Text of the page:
ACA 4 - The vote for 17 year olds
The vote for 17-year-olds – Learn about ACA 4 from the two Mullins
Assembly Constitutional Amendment 4 is a measure to allow 17 year olds to vote in the primary if they are 18 by the general election. It is an effort to increase civic participation among young people and to encourage interest in the electoral process for a lifetime. The idea has been around for more than 30 years and was first introduced by former Assemblmember Gene Mullin. At that time, although, it received a majority of votes, he could not receive the 54 needed for passage. Today, with youth even more involved and an atmosphere more conducive to the idea, Assemblymember Kevin Mullin (Gene’s son) has reintroduced the idea as ACA 4. Listen to the story of the idea from the two Mullins and hear what today’s students think of the idea as well.
17 -year-olds like me deserve to vote in California's presidential primaries
By Ryan Beam
In 2020, nearly a quarter of a million young Californians — myself included — will be ineligible to participate in the state’s primary election, despite being eligible to participate in the general election just a few months later. What gives?. Read More ...
Major step for lowering state’s primary voting age
By Anna Schuessler for the Daily Journal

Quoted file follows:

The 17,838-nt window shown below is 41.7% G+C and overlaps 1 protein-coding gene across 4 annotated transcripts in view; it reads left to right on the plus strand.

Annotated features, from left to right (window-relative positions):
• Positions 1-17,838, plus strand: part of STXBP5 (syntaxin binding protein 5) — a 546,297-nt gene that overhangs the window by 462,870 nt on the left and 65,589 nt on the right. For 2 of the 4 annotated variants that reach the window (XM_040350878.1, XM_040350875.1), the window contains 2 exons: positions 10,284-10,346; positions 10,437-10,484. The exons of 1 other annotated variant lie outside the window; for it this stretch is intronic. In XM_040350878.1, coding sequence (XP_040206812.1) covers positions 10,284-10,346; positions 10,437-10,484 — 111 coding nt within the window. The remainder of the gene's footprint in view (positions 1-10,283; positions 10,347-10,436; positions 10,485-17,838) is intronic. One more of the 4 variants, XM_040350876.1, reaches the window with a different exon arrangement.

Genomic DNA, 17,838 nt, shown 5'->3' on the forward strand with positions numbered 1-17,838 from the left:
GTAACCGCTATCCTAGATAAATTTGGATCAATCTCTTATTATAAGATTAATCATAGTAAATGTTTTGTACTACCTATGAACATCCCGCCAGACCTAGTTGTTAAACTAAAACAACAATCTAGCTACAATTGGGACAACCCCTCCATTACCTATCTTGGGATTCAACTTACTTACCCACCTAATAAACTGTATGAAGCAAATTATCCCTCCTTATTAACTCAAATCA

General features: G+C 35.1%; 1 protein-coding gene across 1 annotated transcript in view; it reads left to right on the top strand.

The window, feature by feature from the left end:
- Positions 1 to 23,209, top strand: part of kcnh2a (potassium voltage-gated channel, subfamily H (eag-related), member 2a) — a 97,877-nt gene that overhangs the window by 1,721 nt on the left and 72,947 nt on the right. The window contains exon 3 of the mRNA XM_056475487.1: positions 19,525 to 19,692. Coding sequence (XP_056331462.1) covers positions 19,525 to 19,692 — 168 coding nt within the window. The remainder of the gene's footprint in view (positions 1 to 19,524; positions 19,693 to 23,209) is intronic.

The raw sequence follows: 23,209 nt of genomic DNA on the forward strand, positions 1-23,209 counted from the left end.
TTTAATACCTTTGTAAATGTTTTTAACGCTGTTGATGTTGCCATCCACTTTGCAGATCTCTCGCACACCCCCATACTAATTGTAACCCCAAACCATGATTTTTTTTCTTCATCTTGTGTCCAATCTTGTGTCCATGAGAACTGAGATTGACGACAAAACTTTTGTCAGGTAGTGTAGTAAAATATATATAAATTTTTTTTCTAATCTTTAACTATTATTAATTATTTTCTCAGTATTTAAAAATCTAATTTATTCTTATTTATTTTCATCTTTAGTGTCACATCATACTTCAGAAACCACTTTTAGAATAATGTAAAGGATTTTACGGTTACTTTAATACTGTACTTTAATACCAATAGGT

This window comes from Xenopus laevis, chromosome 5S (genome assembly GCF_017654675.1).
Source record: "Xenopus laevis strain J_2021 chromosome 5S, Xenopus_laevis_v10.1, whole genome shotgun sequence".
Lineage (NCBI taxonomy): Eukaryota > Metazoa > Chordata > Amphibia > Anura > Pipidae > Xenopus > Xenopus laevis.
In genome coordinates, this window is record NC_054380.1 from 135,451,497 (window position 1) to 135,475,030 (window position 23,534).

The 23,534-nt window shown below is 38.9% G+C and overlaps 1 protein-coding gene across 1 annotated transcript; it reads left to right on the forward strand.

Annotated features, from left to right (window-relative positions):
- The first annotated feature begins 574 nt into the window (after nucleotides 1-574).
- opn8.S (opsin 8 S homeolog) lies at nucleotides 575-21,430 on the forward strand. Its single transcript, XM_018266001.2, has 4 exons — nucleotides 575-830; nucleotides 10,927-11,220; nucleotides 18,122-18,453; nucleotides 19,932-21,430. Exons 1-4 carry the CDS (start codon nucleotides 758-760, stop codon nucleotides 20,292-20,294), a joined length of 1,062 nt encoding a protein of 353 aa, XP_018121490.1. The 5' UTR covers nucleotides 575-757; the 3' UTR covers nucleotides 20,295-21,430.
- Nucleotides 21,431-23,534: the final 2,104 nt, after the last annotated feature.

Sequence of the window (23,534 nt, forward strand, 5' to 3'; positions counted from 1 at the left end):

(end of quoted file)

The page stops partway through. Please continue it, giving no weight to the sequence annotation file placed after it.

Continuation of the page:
A yearslong effort to give 17-year-old California residents a chance to vote in primary elections if they will be 18 in time for the following general election gained momentum Thursday after a measure backed by Assemblyman Kevin Mullin passed off the California Assembly floor. Read More ...
California may join other states in OKing 17-year-old voters
By Associated Press
California may join many other states in allowing 17-year-olds to vote in primary and special elections, if they will turn 18 before the following general election, under a proposed amendment to the state constitution approved Thursday by the state Assembly. Read More ...
Promoting Civic Engagement - It’s In My DNA
op-ed by Assemblyman Kevin Mullin
My interest in civic engagement started early. When your father is a high school government teacher and your mother enjoys a lively discussion at the dinner table, you learn early on that civic engagement and being an active participant in the political process gives you a voice in your local, state and national government. Even if your preferred candidate isn’t successful, your vote always counts. Read More ...
Real political discourse happens in primaries. And young voters should have a say
By Ryan Beam Special to the Sacramento Bee
I am very enthusiastic about voting.
I preregistered to vote the day I turned 16. I carry a stack of voter registration forms with me to school every day. Call it the naivete of youth, but very little is more exciting to me than the fact that I, along with the rest of my generation, will play a role in deciding the outcome of the 2020 presidential election. For many in Generation Z, it will be the first election we are eligible to cast a ballot in. Read More ...